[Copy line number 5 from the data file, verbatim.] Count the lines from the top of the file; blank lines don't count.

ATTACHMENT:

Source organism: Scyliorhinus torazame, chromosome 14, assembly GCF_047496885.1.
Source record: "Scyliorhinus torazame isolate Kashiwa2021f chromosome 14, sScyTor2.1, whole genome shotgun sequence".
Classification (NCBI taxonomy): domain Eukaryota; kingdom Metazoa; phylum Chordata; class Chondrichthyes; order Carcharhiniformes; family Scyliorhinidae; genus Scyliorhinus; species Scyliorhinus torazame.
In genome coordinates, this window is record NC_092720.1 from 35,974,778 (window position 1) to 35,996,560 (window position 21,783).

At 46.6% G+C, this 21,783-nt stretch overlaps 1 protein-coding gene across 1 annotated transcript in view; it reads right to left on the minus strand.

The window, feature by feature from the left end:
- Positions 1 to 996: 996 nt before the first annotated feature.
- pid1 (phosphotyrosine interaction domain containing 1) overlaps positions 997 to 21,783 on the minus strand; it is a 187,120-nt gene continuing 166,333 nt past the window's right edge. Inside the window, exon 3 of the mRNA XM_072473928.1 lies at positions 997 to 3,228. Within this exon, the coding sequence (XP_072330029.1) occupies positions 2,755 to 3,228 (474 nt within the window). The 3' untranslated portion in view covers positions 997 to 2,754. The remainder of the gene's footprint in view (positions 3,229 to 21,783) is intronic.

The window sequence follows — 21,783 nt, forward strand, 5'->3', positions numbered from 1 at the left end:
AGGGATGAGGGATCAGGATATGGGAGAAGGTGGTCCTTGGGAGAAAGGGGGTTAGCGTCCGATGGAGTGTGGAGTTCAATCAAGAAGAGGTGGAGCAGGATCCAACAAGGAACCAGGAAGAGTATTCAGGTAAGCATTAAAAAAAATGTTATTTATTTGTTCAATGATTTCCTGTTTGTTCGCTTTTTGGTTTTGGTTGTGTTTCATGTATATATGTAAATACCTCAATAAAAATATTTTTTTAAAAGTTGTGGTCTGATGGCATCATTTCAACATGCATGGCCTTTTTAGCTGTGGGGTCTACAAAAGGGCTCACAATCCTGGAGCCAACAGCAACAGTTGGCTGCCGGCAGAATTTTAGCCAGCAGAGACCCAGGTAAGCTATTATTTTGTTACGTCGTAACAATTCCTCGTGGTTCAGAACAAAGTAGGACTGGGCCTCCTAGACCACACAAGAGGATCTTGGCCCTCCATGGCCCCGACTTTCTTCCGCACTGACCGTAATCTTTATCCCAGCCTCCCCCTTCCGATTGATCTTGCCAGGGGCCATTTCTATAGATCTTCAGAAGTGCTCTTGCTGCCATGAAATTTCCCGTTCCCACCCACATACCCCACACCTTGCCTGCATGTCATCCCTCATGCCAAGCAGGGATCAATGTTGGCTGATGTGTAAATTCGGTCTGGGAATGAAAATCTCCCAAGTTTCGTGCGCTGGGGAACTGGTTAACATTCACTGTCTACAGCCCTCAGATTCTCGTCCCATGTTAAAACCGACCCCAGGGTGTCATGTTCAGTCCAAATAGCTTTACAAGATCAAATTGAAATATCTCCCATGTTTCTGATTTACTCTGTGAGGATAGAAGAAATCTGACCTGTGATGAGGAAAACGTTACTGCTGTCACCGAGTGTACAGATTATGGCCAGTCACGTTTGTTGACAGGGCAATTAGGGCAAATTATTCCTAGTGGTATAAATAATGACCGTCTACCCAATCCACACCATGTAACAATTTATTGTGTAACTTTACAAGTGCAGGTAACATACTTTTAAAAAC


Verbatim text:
At 46.6% G+C, this 21,783-nt stretch overlaps 1 protein-coding gene across 1 annotated transcript in view; it reads right to left on the minus strand.